The problem with any analysis of course is that we do not see the outcome for the couple: how do they feel in the morning? Have they discovered something new about themselves that makes them happy, or do they feel used and dirty? (There's even some question as to whether he did have sex with the couple. It's my interpretation that he did, but I've heard the alternative viewpoint that he calls the taxi for himself so that he can leave them behind, squabbling.)
Personally, I lean to the idea that Owen did have sex with the couple without their consent.
And this is typical Russell T Davies: he gives us brief, throwaway almost, scene that is in itself very funny, a twist on many an old fairy story where you get too much of a good thing. But in fact you should turn it over in your mind and be asking questions about what this means.
Remember that the second episode, "Day One", also presents us with someone irresistibly sexually attractive, but the consequences of that are dramatically fatal. Yes, it might superficially seem like an excuse to show pornography on the BBC – a point underlined by the fact that the club bouncer is using it as pornography on the BBC! – but it is also about the destructive power of rape. Taking away someone else's choice in sex is bad.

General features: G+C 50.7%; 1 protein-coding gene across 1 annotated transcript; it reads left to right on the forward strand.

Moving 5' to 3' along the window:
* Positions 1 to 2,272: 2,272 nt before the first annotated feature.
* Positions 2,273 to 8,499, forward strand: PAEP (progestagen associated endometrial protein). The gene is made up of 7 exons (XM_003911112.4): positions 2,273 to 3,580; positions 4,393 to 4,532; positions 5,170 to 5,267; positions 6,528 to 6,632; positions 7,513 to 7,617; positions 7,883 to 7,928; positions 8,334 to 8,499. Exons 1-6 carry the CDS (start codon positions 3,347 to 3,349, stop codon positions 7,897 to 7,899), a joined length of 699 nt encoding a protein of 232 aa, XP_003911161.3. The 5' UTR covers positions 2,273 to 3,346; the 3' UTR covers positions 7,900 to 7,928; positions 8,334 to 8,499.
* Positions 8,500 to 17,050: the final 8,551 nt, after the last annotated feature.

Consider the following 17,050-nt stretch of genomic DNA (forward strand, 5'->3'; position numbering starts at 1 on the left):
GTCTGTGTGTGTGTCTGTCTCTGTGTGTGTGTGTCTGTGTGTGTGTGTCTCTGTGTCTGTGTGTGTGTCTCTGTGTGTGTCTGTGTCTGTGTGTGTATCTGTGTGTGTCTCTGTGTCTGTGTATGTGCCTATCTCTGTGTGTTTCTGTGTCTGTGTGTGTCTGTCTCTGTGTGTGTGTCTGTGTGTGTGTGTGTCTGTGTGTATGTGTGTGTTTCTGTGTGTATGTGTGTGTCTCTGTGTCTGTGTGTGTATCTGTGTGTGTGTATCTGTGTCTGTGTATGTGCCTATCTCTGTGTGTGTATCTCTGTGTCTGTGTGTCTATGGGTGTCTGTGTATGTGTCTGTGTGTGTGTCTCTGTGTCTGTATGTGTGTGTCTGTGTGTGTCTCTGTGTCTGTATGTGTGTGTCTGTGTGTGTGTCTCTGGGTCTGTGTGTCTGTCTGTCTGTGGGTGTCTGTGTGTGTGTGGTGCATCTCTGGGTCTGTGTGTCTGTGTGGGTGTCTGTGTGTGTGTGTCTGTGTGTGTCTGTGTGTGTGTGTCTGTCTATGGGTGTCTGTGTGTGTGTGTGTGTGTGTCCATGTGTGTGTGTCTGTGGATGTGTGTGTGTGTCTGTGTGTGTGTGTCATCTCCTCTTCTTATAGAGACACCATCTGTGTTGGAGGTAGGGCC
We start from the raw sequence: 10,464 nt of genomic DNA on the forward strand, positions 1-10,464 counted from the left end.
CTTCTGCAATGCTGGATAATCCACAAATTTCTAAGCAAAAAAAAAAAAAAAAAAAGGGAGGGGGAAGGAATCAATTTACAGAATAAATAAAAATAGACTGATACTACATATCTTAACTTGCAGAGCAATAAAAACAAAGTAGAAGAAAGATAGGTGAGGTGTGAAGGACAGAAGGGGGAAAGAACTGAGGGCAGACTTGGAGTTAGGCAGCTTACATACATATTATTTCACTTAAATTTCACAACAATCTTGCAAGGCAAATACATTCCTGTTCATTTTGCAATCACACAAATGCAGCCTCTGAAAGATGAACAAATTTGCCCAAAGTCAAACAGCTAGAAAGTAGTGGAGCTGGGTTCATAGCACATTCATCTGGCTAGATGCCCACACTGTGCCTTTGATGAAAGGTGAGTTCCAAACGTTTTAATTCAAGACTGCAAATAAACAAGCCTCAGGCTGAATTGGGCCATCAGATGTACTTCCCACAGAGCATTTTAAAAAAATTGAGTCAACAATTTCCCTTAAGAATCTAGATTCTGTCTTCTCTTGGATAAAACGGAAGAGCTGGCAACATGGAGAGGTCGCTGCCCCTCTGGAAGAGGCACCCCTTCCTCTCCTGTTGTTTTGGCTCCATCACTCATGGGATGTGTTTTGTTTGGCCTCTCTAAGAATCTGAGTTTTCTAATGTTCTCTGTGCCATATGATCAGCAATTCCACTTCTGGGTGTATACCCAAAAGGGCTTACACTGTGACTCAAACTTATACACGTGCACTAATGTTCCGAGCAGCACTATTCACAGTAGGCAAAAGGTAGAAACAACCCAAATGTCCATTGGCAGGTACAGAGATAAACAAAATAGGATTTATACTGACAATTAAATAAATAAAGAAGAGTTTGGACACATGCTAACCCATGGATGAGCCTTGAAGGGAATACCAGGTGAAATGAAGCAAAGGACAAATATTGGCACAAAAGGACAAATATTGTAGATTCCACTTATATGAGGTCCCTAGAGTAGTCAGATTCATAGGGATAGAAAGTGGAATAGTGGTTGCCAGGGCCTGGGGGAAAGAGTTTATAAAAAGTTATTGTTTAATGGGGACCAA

There is also the question of whether we will see further consequences for Owen: I think we will. It is unlike Russell T Davies to build a character without planning for their development, and there are also hints to be found on the Torchwood Website that Owen's behaviour has been noted.
Nor should we think that Tosh is more innocent than the others either. It would appear that her "alien book reader" is a benign piece of technology that just enables her to copy text from paper to her computer. And maybe it is. But it is another example of the dehumanising effect: the simple human act of sitting and reading has been by-passed. How much has Tosh let this device get into its head, or into her head? It remains to be seen.
The second theme is the obvious excitement that newcomer Gwen feels on discovering this new world. It is her escape from the humdrum. To tie to the first theme, possibly addictively so. Even when Jack ticks her off for finding fault with the wonders he's showing her, he already knows she's hooked. For Gwen, it's almost like having an affair – see how she is already deceiving her partner. Rhys seems drab and dull to us in comparison with the exciting world of Captain Jack, and deliberately so.
There is an obvious comparison to make to Rose Tyler whisked away into a world of adventure and her stay-at-home boyfriend Mickey Smith. But there is a subtlety of difference as well, in that Mickey is the dumped boyfriend left for the new guy whereas Rhys has no clue what is going on.